• Estate Tax Consequences: Where the bonds are owned by one person (or by one person who names a beneficiary), 100% of the value of the bonds as of date of death is includible in a person's taxable estate. Where the bonds are owned by more then one person, there is a presumption that 100% of the value of the bonds is includible in the taxable estate of the first person to die. This presumption can be rebutted if the surviving co-owner actually contributed money to buy the bonds. The more likely scenario is that grandma bought a bond naming grandchild as co-owner with grandma's money. In this situation, 100% of the value of the bond on the date of grandma's death is included in her estate, even though she had a co-owner.

  • Income Tax Consequences: Interest income on bonds is generally reported only when the bonds are cashed, disposed of (note: a change of ownership is considered a "disposition" of the bonds and interest accrued to that date must be reported at that time), or reach final maturity. Unlike other types of investments, there is no "step up in basis" for savings bonds, and the accrued, but as yet untaxed income, must be reported as some point by the estate or the beneficiaries.

    If a person owned bonds in their own name with no beneficiary, reporting the interest on those bonds for federal income tax purposes is the responsibility of either (a) the estate if the executor, personal representative, or administrator as the case may be, redeems the bonds; or (b) the beneficiaries of the estate if the bonds are transferred to them as new owners, in the year in which they redeem bonds or the bonds reach final maturity.

    Where there is a co-owner or beneficiary named, the co-owner or beneficiary is the new owner and as such is required to include on his or her return interest earned on the bonds for the year the bonds are redeemed or disposed of (including re-registration by substituting a new owner for the original living owner) or the bonds reach final maturity, whichever occurs first. Alternatively, even when there is a surviving co-owner or beneficiary, the person filing the decedent's final 1040 has the option of reporting on that return all interest earned on the bonds to the date of death. This option might be used where a person on a low income tax bracket has died, leaving the bonds to a person in a higher tax bracket.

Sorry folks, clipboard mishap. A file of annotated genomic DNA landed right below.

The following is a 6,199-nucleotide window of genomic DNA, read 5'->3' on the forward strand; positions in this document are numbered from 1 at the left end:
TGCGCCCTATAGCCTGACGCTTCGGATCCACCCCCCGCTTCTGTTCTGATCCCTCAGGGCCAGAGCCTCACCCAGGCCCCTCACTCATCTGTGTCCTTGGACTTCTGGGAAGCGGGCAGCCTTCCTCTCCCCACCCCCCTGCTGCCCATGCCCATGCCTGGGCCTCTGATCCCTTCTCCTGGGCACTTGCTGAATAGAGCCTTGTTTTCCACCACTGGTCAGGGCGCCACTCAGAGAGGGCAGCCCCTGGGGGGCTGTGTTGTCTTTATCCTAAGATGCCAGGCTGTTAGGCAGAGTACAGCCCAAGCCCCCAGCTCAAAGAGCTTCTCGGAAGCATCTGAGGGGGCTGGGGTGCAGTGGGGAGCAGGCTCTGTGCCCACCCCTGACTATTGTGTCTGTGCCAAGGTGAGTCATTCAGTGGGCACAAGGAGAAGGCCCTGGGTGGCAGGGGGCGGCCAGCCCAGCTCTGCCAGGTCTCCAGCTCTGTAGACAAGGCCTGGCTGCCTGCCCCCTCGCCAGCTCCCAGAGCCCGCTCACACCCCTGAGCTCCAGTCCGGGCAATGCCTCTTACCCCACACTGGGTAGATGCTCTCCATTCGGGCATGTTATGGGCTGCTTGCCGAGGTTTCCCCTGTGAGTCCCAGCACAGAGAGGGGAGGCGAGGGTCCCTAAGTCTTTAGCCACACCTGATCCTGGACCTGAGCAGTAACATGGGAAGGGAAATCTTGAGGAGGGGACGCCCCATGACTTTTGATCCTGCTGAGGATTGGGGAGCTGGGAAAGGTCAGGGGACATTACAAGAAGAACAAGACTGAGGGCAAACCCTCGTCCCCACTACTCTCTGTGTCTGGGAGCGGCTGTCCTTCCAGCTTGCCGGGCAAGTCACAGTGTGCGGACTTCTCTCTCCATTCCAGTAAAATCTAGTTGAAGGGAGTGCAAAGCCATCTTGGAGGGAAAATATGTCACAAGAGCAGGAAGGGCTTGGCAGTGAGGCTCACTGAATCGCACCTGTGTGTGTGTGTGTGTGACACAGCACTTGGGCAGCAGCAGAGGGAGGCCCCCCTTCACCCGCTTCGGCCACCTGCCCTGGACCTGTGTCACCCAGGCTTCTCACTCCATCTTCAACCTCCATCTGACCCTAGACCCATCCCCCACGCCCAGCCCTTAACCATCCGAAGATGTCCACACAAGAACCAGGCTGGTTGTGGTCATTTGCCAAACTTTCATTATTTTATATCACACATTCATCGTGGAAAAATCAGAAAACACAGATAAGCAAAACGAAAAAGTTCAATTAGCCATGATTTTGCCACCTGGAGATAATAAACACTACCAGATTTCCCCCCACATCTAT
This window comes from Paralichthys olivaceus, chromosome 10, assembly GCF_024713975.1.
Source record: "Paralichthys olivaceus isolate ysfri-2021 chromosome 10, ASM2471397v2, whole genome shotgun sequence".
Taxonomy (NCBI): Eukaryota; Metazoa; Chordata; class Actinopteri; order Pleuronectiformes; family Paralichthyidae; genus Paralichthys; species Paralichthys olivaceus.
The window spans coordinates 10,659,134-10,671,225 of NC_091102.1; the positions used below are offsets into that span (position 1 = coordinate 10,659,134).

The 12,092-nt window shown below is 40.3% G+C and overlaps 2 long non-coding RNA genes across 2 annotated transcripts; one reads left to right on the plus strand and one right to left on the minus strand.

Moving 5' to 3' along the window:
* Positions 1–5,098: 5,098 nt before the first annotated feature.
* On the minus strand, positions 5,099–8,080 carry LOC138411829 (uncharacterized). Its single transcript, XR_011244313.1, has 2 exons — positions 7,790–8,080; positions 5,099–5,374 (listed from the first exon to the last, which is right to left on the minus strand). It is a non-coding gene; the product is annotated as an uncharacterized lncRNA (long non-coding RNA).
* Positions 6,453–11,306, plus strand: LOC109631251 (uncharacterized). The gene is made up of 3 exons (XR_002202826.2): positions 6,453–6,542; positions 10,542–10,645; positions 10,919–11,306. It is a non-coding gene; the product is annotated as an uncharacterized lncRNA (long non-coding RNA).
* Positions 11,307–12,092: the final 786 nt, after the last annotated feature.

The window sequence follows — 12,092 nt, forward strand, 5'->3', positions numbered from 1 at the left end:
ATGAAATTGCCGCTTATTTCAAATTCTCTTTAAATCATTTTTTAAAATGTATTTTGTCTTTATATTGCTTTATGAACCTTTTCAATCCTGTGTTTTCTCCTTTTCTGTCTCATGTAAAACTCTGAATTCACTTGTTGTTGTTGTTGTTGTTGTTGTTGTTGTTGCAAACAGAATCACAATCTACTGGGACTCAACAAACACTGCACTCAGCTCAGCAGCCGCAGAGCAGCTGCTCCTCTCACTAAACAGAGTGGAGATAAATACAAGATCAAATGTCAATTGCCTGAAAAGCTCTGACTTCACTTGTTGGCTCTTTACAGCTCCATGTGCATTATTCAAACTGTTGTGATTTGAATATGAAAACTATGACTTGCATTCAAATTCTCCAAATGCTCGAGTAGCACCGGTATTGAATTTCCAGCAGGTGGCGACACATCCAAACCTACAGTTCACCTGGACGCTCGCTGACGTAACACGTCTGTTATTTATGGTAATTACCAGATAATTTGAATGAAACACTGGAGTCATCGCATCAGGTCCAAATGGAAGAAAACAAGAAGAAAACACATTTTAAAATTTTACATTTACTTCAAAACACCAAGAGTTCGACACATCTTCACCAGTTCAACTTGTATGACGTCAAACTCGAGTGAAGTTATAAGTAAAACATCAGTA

The Bureau of Public Debt, on the Treasury Direct website, has detailed articles specifically outlining how savings bonds are to be treated in the event of the death of a bond holder.

Wednesday, September 07, 2005

Time to get Serious about 2005 Tax Planning

Category: Tax Law and Planning

From James Jimenez, CPA of Fass & Associates, P.C.. James can be reached at jnez@fasscpa.com:


Interested in saving taxes? Now’s the time to act. Reviewing your business or personal situation before year-end can help lower your 2005 tax bill. Here are some strategies to consider.

Keep an eye on your tax bracket. Moving upward from bracket to bracket costs you at least two percent higher tax on the additional income. Knowing when to take — or delay — earnings such as bonuses or commissions allows you to control your tax bracket. If you’re a business owner, think about adjusting your salary between years.

Boost contributions to your 401(k) or other retirement plan. The benefits are two-fold: current taxable income is reduced, and you enjoy tax deferral on the plan growth.

Delay sales to qualify for long-term rates. The tax rate for most long-term capital gain assets is 15% (5% for those in the lower two tax brackets). Short-term gains are taxed at ordinary income rates, which can be as high as 35%. Consider holding assets long enough (more than 12 months) to qualify for the lower rates.

Elect the installment method. If delaying an asset sale is not an option, you still might be able to defer the income and related tax. For sales of certain property, you can choose installment reporting.

Regulate your investment income. Delay interest income until 2006 by purchasing a certificate of deposit (CD) or other security that matures after year-end.

If you’ve made a loan that you’re now unable to collect, you may be entitled to a bad debt deduction. It’s important to be able to show that you tried to collect, so take the necessary steps before year-end.

More tax-saving strategies to implement before year-end include transferring assets to children, making charitable contributions, bunching itemized deductions, and taking advantage of increased business asset expensing amounts."